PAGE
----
By Eva Galperin and Danny O’Brien and cross-posted from the Electronic Frontier Foundation
The House of Commons Science and Tech Committee has published its report on the draft Investigatory Powers Bill, influenced by comments submitted by 50 individuals, companies, and organizations, including EFF. The report is the first of three investigations by different Parliamentary committees. While it was intended to concentrate on the technological and business ramifications of the bill, their conclusions reflect the key concern of lawmakers, companies, and human rights groups about the bill’s dangerously vague wording.
The Investigatory Powers Bill, as written, is so vague as to permit a vast range of surveillance actions, with profoundly insufficient oversight or insight into what Britain’s intelligence, military and police intend to do with their powers. It is, in effect, a carefully-crafted loophole wide enough to drive all of existing mass surveillance practice through. Or, in the words of Richard Clayton, Director of the Cambridge Cloud Cybercrime Centre at the University of Cambridge, in his submissions to the committee: “the present bill forbids almost nothing … and hides radical new capabilities behind pages of obscuring detail.”
The bill is 192 pages long, excluding over 60 pages of explanatory notes. Our comments to the committee focused on just one aspect of the bill, what they call “equipment interference.” Despite our emphasis on just one small part of the bill, our analysis revealed multiple ambiguities and broad new powers that would allow the security and intelligence agencies, law enforcement and the armed forces, to target electronic equipment such as computers and smartphones in order to obtain data, including communications content. The bill also provides for the UK government to compel companies and individuals to comply with its surveillance demands, including those located outside Britain, and to bar companies from revealing that they were the subject of such demands. As the committee says in its conclusions, “We believe the industry case regarding public fear about ‘equipment interference’ is well founded.”
The bill also includes a new mandate for data retention whose breadth is similarly ambiguous. Terms like “internet connection records,” “telecommunications service,” “relevant communications data,” “communications content,” “technical feasibility,” and “reasonable practicable” were all criticized in the report for their vague and overbroad use. The government’s excuse is that it wants to create a “future-proof” bill, but loose language is bad for businesses trying to understand what obligations they are under. And it’s certainly bad for civil liberties when governments exploit those ambiguities to obtain or hold onto new powers.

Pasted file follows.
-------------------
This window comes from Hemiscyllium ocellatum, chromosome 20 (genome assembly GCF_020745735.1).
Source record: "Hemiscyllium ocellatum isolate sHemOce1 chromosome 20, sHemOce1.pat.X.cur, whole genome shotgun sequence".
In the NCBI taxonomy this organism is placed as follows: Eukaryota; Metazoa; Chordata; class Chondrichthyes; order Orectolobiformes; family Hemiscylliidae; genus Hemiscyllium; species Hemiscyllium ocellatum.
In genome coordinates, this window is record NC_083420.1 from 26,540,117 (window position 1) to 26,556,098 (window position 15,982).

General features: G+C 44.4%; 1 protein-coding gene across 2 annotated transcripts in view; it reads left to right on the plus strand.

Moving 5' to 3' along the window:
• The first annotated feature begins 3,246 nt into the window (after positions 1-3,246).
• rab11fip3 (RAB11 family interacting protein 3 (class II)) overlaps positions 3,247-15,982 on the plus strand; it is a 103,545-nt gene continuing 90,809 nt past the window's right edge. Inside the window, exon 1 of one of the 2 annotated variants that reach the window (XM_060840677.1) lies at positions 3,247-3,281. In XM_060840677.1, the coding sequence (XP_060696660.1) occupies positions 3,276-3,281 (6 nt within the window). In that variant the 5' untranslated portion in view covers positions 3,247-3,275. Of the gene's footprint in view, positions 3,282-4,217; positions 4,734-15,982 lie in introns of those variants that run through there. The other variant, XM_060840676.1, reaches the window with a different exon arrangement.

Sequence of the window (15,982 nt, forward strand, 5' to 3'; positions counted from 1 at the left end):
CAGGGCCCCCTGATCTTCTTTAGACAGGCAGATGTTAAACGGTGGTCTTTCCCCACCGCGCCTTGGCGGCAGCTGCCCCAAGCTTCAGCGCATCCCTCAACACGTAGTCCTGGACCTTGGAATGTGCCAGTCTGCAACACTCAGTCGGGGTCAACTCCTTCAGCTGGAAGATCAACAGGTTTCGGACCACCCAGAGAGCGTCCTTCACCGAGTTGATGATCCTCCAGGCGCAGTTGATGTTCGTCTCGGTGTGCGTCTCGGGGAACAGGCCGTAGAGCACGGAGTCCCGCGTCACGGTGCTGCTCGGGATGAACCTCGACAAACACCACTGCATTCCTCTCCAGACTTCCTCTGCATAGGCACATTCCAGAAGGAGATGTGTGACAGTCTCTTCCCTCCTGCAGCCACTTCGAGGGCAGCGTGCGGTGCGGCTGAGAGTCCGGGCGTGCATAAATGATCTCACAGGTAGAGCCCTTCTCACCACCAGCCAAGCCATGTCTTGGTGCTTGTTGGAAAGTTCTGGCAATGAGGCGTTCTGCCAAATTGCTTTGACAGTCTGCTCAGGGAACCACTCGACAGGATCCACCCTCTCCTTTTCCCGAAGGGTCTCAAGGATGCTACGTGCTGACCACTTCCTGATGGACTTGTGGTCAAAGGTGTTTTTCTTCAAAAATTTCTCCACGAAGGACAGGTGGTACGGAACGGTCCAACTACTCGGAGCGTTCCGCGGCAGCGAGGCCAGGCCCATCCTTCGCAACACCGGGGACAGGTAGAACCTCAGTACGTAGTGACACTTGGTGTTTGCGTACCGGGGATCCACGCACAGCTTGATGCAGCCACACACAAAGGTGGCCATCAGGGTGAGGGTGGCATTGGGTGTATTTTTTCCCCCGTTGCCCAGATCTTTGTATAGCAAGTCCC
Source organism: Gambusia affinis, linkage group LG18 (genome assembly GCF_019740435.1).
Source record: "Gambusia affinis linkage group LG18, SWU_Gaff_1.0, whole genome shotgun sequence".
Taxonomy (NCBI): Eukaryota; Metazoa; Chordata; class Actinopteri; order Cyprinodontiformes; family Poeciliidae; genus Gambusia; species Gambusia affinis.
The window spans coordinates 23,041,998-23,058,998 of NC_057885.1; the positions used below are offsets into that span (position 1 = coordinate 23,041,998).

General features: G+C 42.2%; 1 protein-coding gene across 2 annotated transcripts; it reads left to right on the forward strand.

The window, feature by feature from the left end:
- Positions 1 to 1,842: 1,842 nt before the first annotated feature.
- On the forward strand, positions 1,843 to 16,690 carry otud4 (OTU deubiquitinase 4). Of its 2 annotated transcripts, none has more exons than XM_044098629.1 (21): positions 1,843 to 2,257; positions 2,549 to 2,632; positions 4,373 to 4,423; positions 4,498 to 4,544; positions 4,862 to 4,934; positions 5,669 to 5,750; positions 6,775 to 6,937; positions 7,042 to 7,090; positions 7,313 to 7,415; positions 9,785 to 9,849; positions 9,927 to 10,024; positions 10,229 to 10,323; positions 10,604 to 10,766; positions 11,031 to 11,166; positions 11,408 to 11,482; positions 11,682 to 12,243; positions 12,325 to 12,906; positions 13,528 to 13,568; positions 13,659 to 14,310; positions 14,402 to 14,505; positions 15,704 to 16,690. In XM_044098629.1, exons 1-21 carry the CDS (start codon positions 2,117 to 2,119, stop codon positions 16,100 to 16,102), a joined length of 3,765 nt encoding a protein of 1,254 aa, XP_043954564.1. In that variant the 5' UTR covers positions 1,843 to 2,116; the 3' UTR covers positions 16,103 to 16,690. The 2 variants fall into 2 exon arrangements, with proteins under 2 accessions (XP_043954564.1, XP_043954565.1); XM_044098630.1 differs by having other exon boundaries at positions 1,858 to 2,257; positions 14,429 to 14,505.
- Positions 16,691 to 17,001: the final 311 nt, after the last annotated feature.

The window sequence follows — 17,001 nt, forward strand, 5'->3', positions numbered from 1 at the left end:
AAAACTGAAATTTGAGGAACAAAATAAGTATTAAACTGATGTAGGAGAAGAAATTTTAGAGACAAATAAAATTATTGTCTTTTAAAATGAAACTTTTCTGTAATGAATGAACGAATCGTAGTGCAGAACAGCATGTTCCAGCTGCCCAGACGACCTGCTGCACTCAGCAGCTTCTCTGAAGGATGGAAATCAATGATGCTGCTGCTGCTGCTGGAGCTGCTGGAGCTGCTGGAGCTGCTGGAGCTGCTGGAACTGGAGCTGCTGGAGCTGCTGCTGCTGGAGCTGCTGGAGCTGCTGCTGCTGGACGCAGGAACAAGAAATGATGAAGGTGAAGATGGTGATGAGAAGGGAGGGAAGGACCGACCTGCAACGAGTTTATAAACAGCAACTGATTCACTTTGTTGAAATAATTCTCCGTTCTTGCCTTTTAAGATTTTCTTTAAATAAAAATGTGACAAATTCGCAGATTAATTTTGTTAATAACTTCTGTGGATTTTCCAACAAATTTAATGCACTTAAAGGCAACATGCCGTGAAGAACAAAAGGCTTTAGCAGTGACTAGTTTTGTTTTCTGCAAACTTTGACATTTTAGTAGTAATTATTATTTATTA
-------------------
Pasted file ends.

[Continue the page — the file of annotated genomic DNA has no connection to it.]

The details of these definitions and safeguards surrounding them should not be punted into secondary legislation. As the committee notes, a disturbing degree of detail about the Investigatory Powers Bill is deferred to future “Codes of Practice.” We’ve been down this road before in the UK. IPB’s predecessor, the Regulation of Investigatory Powers Act (2000) also placed its devilish details into future statutory instruments, which were often slipped past Parliamentarians with little warning or debate. The result was years of expansion of RIPA powers, to the point where powers originally intended for the intelligence services were delegated to over four hundred public bodies. Even the head of MI5, Lady Manningham-Buller, who lobbied for the RIPA powers, was shocked by the eventual overreach:
I can remember being astonished to read that organizations such as the Milk Marketing Board, and whatever the equivalent is for eggs, would have access to some of the techniques. On the principle governing the use of intrusive techniques which invade people’s privacy, there should be clarity in the law as to what is permitted and they should be used only in cases where the threat justified them and their use was proportionate.
This is why, as the committee says, “it is essential that this timetable does not slip and that the Codes of Practice are indeed published alongside the Bill so they can be fully scrutinized and debated.”
We would go further: EFF believes that a productive discussion around the Investigatory Powers Bill can only begin once all the cards are on the table. The UK government needs to answer all the questions raised by the committee, including those currently postponed to Codes of Practice, and embed those answers in a revised bill, which can then be more seriously considered, or it’s destined for a future of abuse followed by dismantlement in the courts.
The series of successful challenges in the UK and EU against previous surveillance law and practice shows that vague and unbounded language cannot survive a serious challenge in the courts. If the UK government wants its surveillance rules to stand the test of time, it needs to build them on a firm foundation of clarity, necessity, and proportionality.